I’d like to take this week’s space to talk about a thread that started last Thursday on the ClickZ Forum. Seems a trusted source of Richard Hoy, our esteemed moderator, had heard that Excite planned to change the way it sells advertising in 2000.
This source, who chose to remain anonymous, said Excite will allow advertisers to bid on inventory, with only one opening bid and one “comeback bid.”
Most of the media planners who responded to this news item offered negative comments. There was no official word from Excite with regard to this supposed new policy. But three planners (other than myself) hooted and hollered about the effects on the industry if the rumor were to be true.
I haven’t heard from Excite directly about whether or not this auction format will be implemented, and I’m not going to use this space to rant and rave as some people might expect me to. Until someone from Excite tells me directly that they are going to subject the industry to this process, I’m not going to be judgmental.
However, let’s look at the online ad buying industry overall and see if we can’t learn something from some of the new policies being introduced for ad buys.
First of all, it’s important to note that the traditional way of doing ad buys (based on the traditional advertising model) is not law. While I think it would burn a lot of bridges with agencies if media properties chucked the entire process and procedure out the window, there is little else holding the industry to it.
If some of the larger portals want to throw some interesting twists into the process, it will likely make the agencies freak out. But remember that there are new dot-com companies coming to the online advertising marketplace every day.
Many of these companies don’t bother with agencies and buy their advertising directly. If these less-experienced buyers want to pay the premium CPM for inventory that’s been sold for $5 and under, I could understand how ad portals would want to develop a process by which they can capitalize on these opportunities.
Agency planners are going to be upset about some of these changes to the process. In last week’s ClickZ Forum thread, one of these planners, who has been in this space for as long as it has existed, even asked, “What are these guys, high?”
Regardless of who has been smoking the funny stuff, the industry has been showing signs of rejecting portions of the traditional ad buying model. Remember when we talked about this stuff a couple weeks back?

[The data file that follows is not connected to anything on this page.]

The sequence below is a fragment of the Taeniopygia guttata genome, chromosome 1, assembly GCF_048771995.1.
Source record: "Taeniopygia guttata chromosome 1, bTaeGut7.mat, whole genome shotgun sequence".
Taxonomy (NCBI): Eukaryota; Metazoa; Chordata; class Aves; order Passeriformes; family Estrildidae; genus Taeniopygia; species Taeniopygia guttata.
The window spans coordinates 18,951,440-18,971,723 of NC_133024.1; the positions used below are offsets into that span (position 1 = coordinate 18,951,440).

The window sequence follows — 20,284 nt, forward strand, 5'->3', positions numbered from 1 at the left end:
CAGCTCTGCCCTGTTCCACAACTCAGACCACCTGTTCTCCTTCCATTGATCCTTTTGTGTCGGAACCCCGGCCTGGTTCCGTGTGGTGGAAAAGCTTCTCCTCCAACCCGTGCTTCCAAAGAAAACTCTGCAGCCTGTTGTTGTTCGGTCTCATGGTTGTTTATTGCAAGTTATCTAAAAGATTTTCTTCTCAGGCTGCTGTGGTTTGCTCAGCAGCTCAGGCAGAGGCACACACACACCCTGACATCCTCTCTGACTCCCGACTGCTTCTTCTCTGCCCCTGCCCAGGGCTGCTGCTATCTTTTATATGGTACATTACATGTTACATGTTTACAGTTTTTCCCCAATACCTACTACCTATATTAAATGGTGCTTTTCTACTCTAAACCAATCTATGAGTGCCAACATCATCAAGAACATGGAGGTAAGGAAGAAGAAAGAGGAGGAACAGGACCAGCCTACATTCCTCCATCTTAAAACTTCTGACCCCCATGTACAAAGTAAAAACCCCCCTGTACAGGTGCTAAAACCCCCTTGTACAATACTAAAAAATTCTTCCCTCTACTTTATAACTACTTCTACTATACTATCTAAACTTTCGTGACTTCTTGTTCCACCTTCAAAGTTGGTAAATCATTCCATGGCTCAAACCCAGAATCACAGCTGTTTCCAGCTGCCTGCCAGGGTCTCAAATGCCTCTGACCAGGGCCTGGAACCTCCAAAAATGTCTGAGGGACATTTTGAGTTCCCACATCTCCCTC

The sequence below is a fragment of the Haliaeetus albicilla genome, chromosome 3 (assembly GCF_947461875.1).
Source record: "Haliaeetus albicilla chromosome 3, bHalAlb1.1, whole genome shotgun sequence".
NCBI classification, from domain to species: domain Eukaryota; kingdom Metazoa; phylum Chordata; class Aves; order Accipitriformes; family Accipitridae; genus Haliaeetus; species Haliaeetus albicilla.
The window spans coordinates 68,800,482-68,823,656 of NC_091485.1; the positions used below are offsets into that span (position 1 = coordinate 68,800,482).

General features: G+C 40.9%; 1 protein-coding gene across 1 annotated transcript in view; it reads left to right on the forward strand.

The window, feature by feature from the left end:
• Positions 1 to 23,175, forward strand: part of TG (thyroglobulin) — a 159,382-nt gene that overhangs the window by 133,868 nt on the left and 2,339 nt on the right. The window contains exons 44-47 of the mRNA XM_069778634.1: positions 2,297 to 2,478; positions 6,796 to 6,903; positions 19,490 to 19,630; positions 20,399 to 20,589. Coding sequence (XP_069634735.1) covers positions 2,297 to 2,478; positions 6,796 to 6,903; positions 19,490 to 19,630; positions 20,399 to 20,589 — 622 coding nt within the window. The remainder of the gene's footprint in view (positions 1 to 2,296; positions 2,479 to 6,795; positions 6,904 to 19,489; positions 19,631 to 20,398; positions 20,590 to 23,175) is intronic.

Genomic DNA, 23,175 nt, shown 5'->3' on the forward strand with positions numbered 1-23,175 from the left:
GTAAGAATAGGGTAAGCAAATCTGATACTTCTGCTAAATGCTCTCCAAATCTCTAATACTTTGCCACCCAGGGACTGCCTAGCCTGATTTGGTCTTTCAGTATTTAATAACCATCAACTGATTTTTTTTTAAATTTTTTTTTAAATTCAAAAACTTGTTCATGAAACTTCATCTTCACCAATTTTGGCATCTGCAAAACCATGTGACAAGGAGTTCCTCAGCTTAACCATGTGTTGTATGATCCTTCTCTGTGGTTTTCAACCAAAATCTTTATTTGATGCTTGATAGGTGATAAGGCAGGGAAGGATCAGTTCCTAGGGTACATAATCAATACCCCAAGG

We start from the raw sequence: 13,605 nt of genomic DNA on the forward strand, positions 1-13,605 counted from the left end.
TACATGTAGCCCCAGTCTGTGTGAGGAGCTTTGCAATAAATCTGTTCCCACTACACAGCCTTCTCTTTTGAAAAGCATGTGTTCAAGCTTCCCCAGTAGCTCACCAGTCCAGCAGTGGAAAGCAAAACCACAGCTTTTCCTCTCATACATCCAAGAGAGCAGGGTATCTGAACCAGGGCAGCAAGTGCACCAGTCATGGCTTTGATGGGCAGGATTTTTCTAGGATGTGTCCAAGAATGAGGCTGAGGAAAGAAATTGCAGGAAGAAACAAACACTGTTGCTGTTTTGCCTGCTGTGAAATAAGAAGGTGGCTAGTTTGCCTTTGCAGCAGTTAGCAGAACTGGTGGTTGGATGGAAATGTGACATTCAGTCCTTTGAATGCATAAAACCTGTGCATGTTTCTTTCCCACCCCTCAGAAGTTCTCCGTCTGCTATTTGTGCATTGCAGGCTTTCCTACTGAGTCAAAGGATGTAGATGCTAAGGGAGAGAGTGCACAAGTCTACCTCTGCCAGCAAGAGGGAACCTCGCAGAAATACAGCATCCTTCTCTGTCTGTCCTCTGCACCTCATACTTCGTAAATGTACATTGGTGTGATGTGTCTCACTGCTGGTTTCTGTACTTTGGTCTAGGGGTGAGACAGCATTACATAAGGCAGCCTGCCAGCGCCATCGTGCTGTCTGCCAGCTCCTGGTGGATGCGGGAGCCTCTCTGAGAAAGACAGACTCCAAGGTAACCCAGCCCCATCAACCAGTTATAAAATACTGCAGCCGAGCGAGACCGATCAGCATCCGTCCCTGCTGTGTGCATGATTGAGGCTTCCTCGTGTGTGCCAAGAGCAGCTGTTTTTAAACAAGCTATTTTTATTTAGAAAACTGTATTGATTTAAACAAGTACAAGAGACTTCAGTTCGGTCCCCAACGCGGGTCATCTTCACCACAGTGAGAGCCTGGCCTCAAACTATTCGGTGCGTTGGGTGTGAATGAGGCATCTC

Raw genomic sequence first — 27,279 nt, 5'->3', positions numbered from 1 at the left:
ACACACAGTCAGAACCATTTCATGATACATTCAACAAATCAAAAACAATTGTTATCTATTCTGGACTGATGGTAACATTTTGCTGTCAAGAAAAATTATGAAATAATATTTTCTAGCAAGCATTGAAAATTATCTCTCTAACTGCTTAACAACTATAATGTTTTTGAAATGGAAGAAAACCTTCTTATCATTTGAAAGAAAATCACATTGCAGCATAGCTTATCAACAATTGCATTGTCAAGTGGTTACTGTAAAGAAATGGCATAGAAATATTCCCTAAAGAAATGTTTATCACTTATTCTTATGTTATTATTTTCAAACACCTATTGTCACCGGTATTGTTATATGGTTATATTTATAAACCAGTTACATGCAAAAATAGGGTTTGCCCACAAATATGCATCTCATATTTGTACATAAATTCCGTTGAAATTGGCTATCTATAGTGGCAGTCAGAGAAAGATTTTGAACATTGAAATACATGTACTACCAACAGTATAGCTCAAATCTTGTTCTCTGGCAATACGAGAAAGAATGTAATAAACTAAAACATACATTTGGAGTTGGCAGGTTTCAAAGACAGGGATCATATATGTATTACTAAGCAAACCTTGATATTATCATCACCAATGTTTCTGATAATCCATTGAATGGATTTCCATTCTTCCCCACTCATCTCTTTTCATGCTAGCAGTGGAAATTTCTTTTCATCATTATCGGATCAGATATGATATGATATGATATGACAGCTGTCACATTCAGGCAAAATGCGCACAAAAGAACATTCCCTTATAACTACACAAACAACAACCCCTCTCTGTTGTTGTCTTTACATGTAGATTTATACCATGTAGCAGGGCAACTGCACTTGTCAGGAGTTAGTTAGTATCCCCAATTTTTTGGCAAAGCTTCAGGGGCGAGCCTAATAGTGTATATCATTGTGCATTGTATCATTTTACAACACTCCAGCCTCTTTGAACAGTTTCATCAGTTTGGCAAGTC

- Non-cancelable agreements
- No formal reservations of inventory
- No hard and fast ad view guarantees
Maybe what we’re actually seeing here is an acknowledgement of the fact that across-the-board falling CPMs are beginning to wear down the ad portals. It also may be an acceptance of the fact that agency ad deals typically require a lot more effort to execute than deals cut directly with new dot com companies. (Those of us who work at agencies should feel pretty darned good about this. It means we’re doing our job well.)
As for how we should treat these little deviations from the model and from our expectations, I don’t think they call for an industry-wide boycott, as one planner on the ClickZ Forum thread suggested. If planners are uncomfortable with the new processes, they will shift the ad dollars appropriately.
The point is, portals probably understand what they’re doing when they make a decision to deviate from the traditional model. They wouldn’t likely place their agency relationships in jeopardy unless they had a good reason. The good reason is that they have other folks that are willing to pay more for their inventory and are willing to agree to terms that most agency planners would laugh at.
I’m not by any means suggesting that agencies should simply “deal with” any deviations from the traditional model that make them uncomfortable. What I do suggest, however, is to do business on your own terms.
If a site wants to force you through a process that makes you or your clients uncomfortable, don’t go along with it. Instead, keep in mind that the web has the most advertising environments of any medium and that there are other places to spend your money. The web is a place where evolution is the only thing in which one can have absolute faith. Let’s let these new ad buying models evolve a bit. If they truly do suck, they’ll be selected against.
As a final note, please be sure to read your insertion orders and contracts for CY2000 advertising very carefully – if these deviations from the norm end up throwing everybody’s expectations off, you might be better off developing your own contracts and insertion orders for the media properties to sign. Set your expectations for your own buys and make sure they are fulfilled.